But liberal Times readers who enthusiastically tweeted Stephens’ anti-Trump broadsides may find his other views less palatable. Stephens has dismissed climate change an “imaginary enemy.” He’s referred to the “disease of the Arab mind,” a characterization he defended as a “figure of speech not biology.” And he’s called former President Barack Obama’s nuclear deal with Iran worse than appeasing Hitler.
The paper’s current right-leaning columnists, David Brooks and Ross Douthat, are seen as representing a high-brow strain of conservatism, hailing from elite schools and magazines like The Weekly Standard and The Atlantic, respectively. And they share their more liberal colleagues’ rejection of the bomb-throwers in the talk-radio world and unsavory aspects of Trumpian conservatism. Brooks called out Trump’s “bigotry, dishonesty and promise-breaking” in a column just days after the election, and predicted that the president will “probably resign or be impeached within a year.”
----- 9 -----
No cameras for ‘worst political attack on women’s health in a generation’
Originally published April 18, 2017
Nicole Brodeur / Columnist | The Seattle Times
You noticed there was no fanfare, right?
No great flourish as he signed a bill that would affect millions of Americans’ lives. No holding up the folder like a finished page in a coloring book, as has become his custom.
Instead, President Donald Trump was sure to tuck himself away in the Oval Office when he signed a bill that lets states deny federal family-planning money to Planned Parenthood and other organizations that provide abortion services.
Curious, since Trump is a man who can’t resist the spotlight. Privacy isn’t really his thing. Nor is respecting the privacy of women — especially their private parts. (See “Access Hollywood bus” and “When you’re a star, they let you do it. You can do anything.”)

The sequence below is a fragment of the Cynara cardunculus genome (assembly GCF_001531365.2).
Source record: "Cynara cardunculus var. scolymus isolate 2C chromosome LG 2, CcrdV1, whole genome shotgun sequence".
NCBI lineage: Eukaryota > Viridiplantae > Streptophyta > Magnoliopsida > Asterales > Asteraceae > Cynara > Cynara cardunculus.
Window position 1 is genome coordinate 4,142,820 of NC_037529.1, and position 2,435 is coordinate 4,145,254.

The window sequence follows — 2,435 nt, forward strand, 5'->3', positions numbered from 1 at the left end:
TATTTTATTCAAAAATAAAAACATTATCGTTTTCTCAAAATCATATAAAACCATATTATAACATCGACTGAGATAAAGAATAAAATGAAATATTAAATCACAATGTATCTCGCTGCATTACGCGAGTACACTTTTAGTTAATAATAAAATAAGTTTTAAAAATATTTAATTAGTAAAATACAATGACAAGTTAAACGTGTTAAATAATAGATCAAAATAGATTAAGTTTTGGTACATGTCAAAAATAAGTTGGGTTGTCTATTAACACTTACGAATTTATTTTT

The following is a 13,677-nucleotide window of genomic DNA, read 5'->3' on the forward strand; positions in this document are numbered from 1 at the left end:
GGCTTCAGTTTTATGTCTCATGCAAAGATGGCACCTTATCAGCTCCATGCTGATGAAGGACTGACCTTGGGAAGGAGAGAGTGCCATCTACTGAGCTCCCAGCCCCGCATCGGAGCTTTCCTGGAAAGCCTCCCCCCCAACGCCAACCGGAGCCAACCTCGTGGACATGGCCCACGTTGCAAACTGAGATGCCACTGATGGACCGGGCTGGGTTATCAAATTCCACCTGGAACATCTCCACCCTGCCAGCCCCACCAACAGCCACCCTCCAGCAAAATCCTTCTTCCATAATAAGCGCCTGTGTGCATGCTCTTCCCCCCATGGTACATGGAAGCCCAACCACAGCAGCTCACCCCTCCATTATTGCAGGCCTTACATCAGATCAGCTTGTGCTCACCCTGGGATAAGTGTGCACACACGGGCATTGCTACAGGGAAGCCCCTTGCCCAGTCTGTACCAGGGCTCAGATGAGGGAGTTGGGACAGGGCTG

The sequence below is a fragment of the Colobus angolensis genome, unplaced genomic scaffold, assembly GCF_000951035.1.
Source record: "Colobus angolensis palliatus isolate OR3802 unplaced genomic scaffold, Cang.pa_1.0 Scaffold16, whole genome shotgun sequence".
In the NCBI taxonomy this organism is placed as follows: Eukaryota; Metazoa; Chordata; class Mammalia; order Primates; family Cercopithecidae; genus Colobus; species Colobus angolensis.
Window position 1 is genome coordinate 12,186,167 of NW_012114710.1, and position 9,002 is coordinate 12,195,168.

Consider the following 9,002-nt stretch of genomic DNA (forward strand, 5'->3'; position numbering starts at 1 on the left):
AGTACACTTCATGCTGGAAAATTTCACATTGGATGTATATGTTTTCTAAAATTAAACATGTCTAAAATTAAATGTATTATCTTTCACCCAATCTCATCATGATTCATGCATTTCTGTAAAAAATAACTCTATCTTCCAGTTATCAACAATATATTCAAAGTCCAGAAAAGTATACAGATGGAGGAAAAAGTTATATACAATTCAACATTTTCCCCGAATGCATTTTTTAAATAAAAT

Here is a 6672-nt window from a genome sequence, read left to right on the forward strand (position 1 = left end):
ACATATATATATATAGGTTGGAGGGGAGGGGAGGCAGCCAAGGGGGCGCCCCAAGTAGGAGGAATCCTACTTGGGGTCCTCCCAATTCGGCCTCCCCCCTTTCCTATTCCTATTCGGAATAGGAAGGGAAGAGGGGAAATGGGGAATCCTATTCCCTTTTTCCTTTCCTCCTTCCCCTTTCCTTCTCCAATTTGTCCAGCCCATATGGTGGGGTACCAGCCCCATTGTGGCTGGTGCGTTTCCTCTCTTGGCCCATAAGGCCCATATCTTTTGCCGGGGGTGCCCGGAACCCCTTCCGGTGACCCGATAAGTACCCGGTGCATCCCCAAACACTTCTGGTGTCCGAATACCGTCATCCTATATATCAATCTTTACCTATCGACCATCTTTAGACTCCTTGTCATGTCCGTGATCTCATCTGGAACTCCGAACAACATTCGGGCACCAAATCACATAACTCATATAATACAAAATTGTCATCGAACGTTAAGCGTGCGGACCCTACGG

So what makes this bill different from all the others Trump signed before the cameras?
I may be giving him too much credit here, but my guess is that Trump didn’t want us to watch as he made the lives of women nationwide much harder and more worrisome than they have been in decades.
----- 10 -----
Opening of UN files on Holocaust will 'rewrite chapters of history'
Archive used in prosecution of Nazis reveals detailed evidence of death camps and genocide previously unseen by public
Owen Bowcott | Monday 17 April 2017 | The Guardian
War crimes files revealing early evidence of Holocaust death camps that was smuggled out of eastern Europe are among tens of thousands of files to be made public for the first time this week.
The once-inaccessible archive of the UN war crimes commission, dating back to 1943, is being opened by the Wiener Library in London with a catalogue that can be searched online.
The files establish that some of the first demands for justice came from countries that had been invaded, such as Poland and China, rather than Britain, the US and Russia, which eventually coordinated the post-war Nuremberg trials.
The archive, along with the UNWCC, was closed in the late 1940s as West Germany was transformed into a pivotal ally at the start of the cold war and use of the records was effectively suppressed. Around the same time, many convicted Nazis were granted early release after the anti-communist US senator Joseph McCarthy lobbied to end war crimes trials.
Access to the vast quantity of evidence and indictments is timed to coincide with the publication on Tuesday of Human Rights After Hitler: The Lost History of Prosecuting Axis War Crimes by Dan Plesch, a researcher who has been working on the documents for a decade.
The documents record the gathering of evidence shortly after the UN was founded in January 1942. They demonstrate that rape and forced prostitution were being prosecuted as war crimes in tribunals as far apart as Greece, the Philippines and Poland in the late 1940s, despite more recent suggestions that this was a legal innovation following the 1990s Bosnian conflict.
The Polish government in exile, the files also record, supplied extraordinarily detailed descriptions to the UNWCC of concentration camps such as Treblinka and Auschwitz, where millions of Jews were gassed. The accounts had been smuggled out of occupied eastern Europe. A charge sheet from April 1944 mention victims being forced to strip off clothing and how “the terracotta floors in the chambers … became very slippery when wet”.